Author(s): Holzer M, Wolf P, Inzinger M, Trieb M, Curcic S,
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Abstract Psoriasis is a chronic inflammatory disorder associated with increased cardiovascular mortality. Psoriasis affects high-density lipoprotein (HDL) composition, generating dysfunctional HDL particles. However, data regarding the impact of anti-psoriatic therapy on HDL composition and function are not available. HDL was isolated from 15 psoriatic patients at baseline and after effective topical and/or systemic anti-psoriatic therapy and from 15 age- and sex-matched healthy controls. HDL from psoriatic patients showed a significantly impaired capability to mobilize cholesterol from macrophages (6.4 vs. 8.0\% [(3)H]cholesterol efflux, P<0.001), low paraoxonase (217 vs. 350 μM(-1) minute(-1) mg(-1) protein, P=0.011) and increased Lp-PLA2 activities (19.9 vs. 12.1 nM(-1) minute(-1) mg(-1) protein, P=0.028). Of particular interest, the anti-psoriatic therapy significantly improved serum lecithin-cholesterol acyltransferase activity and decreased total serum lipolytic activity but did not affect serum levels of HDL-cholesterol. Most importantly, these changes were associated with a significantly improved HDL-cholesterol efflux capability. Our results provide evidence that effective anti-psoriatic therapy recovers HDL composition and function, independent of serum HDL-cholesterol levels, and support to the emerging concept that HDL function may be a better marker of cardiovascular risk than HDL-cholesterol levels.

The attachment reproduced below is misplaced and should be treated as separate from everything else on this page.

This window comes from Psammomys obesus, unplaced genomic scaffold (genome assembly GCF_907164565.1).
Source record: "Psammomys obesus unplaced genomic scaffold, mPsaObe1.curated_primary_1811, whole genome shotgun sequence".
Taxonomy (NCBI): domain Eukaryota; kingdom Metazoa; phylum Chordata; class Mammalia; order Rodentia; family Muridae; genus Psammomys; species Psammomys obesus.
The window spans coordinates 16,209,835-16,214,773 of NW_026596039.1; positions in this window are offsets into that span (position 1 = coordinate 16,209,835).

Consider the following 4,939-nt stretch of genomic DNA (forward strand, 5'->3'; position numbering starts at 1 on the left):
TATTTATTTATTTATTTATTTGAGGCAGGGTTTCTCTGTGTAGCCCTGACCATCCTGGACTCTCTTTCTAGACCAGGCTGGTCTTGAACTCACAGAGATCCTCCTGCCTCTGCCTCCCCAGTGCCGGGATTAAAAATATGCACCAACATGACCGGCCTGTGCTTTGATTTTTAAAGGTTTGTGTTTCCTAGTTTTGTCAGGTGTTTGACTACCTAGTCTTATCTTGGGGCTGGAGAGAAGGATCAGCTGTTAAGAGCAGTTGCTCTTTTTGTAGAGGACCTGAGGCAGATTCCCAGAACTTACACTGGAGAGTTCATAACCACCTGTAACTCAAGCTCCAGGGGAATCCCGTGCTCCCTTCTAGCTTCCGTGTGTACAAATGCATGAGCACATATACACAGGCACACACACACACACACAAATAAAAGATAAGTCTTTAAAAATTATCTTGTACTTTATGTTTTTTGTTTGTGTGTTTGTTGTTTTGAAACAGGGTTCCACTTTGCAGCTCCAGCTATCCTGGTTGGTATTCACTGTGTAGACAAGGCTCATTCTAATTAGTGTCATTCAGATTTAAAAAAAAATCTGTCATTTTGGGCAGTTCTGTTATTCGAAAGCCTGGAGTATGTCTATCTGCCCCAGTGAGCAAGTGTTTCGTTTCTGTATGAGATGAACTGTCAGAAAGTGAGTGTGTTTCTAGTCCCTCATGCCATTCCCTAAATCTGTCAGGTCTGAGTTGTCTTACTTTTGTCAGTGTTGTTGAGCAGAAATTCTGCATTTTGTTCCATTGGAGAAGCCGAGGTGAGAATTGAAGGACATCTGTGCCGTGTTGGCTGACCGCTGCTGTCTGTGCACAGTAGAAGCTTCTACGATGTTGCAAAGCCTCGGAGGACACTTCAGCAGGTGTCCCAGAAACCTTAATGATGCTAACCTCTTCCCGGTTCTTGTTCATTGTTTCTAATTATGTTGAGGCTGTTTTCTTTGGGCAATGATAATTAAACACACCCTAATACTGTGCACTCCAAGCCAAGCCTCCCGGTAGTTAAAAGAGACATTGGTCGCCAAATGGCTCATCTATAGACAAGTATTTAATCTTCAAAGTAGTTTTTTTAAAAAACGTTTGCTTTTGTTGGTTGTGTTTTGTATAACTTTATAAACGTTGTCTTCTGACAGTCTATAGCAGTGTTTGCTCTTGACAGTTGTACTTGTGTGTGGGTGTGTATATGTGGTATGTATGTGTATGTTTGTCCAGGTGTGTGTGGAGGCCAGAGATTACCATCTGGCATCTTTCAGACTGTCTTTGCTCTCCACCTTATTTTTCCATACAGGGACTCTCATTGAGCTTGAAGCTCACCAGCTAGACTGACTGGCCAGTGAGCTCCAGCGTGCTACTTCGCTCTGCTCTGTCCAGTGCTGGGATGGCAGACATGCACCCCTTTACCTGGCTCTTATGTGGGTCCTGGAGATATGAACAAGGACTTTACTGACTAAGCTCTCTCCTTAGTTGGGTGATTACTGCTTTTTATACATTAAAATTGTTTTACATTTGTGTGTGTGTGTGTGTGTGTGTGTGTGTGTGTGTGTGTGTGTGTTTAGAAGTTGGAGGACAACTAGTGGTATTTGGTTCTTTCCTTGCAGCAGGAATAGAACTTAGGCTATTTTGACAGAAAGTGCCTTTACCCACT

This article was published in J Invest Dermatol
and referenced in Dermatology Case Reports